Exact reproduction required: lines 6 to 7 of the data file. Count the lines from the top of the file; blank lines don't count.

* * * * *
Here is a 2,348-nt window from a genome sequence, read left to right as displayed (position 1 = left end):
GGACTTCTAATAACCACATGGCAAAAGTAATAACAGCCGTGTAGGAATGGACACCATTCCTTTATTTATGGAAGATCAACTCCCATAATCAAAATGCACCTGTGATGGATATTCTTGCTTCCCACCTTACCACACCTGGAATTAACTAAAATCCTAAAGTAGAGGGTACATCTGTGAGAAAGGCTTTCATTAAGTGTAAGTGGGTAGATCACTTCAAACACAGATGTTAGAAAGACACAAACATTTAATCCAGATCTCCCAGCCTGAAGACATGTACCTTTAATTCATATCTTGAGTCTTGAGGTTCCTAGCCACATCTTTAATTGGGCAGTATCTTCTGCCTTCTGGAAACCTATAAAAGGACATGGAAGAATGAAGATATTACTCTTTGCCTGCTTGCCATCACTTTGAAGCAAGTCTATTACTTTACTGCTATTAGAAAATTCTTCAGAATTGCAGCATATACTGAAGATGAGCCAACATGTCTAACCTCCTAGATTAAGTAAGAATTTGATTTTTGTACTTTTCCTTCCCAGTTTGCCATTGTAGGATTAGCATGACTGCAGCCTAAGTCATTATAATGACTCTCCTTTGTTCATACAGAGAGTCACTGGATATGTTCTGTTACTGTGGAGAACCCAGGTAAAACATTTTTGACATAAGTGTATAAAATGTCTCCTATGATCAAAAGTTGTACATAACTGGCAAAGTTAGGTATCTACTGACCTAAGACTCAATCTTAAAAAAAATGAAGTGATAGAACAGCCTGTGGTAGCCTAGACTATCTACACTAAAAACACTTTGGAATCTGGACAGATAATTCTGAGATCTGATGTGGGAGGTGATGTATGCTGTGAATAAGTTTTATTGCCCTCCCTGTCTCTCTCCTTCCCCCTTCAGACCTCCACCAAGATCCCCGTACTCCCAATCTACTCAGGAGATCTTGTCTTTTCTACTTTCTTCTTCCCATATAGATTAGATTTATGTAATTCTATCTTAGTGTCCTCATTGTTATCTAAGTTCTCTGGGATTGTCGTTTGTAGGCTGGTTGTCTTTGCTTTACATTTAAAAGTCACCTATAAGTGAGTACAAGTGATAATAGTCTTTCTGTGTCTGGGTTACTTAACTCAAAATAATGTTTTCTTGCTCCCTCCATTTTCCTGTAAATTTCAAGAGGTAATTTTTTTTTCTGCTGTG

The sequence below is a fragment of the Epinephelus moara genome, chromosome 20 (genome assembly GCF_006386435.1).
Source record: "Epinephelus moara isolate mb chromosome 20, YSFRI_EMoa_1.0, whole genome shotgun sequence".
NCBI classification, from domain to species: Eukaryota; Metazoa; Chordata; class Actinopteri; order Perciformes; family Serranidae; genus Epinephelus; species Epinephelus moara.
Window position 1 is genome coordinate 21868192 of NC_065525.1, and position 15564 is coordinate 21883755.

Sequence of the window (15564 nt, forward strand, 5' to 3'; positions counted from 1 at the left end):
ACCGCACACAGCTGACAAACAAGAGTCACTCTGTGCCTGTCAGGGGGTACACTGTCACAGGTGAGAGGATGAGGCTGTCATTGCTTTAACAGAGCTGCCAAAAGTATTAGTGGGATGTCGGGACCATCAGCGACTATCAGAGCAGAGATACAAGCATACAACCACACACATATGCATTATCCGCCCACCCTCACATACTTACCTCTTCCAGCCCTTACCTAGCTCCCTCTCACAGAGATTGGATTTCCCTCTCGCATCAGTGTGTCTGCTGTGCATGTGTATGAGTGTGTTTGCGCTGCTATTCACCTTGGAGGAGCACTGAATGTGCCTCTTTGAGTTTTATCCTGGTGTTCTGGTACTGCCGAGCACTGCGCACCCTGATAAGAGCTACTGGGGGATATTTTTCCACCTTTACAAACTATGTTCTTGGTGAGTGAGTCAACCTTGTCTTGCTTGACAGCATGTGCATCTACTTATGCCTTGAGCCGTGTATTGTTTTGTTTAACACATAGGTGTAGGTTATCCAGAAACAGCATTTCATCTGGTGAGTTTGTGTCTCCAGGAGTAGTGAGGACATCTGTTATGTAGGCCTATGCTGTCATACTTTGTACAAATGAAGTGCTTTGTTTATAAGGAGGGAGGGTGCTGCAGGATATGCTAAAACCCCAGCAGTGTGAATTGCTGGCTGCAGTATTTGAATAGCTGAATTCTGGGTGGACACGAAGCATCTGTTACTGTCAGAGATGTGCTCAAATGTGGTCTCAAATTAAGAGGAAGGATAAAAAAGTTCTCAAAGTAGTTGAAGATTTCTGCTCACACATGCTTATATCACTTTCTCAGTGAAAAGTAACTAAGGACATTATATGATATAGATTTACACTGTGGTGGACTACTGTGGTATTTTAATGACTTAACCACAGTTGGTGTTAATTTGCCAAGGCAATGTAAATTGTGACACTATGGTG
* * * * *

Window position 1 is genome coordinate 21868192 of NC_065525.1, and position 15564 is coordinate 21883755.

Sequence of the window (15564 nt, forward strand, 5' to 3'; positions counted from 1 at the left end):